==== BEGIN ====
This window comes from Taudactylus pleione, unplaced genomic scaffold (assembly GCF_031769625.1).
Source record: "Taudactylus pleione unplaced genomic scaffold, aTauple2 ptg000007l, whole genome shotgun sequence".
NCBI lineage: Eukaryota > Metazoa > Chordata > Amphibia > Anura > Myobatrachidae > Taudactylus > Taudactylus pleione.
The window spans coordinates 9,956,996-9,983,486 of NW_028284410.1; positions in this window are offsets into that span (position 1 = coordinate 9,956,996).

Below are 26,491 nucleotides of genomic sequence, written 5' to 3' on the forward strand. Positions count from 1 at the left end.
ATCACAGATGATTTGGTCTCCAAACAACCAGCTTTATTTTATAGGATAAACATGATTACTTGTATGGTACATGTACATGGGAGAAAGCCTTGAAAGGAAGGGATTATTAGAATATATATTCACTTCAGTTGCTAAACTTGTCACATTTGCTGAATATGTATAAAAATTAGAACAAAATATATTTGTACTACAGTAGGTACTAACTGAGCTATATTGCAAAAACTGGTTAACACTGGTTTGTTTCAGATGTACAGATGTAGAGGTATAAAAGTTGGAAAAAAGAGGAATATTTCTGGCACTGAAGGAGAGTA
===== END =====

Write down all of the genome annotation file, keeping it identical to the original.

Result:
This window comes from Taudactylus pleione, unplaced genomic scaffold (assembly GCF_031769625.1).
Source record: "Taudactylus pleione unplaced genomic scaffold, aTauple2 ptg000007l, whole genome shotgun sequence".
NCBI lineage: Eukaryota > Metazoa > Chordata > Amphibia > Anura > Myobatrachidae > Taudactylus > Taudactylus pleione.
The window spans coordinates 9,956,996-9,983,486 of NW_028284410.1; positions in this window are offsets into that span (position 1 = coordinate 9,956,996).

Below are 26,491 nucleotides of genomic sequence, written 5' to 3' on the forward strand. Positions count from 1 at the left end.
ATCACAGATGATTTGGTCTCCAAACAACCAGCTTTATTTTATAGGATAAACATGATTACTTGTATGGTACATGTACATGGGAGAAAGCCTTGAAAGGAAGGGATTATTAGAATATATATTCACTTCAGTTGCTAAACTTGTCACATTTGCTGAATATGTATAAAAATTAGAACAAAATATATTTGTACTACAGTAGGTACTAACTGAGCTATATTGCAAAAACTGGTTAACACTGGTTTGTTTCAGATGTACAGATGTAGAGGTATAAAAGTTGGAAAAAAGAGGAATATTTCTGGCACTGAAGGAGAGTA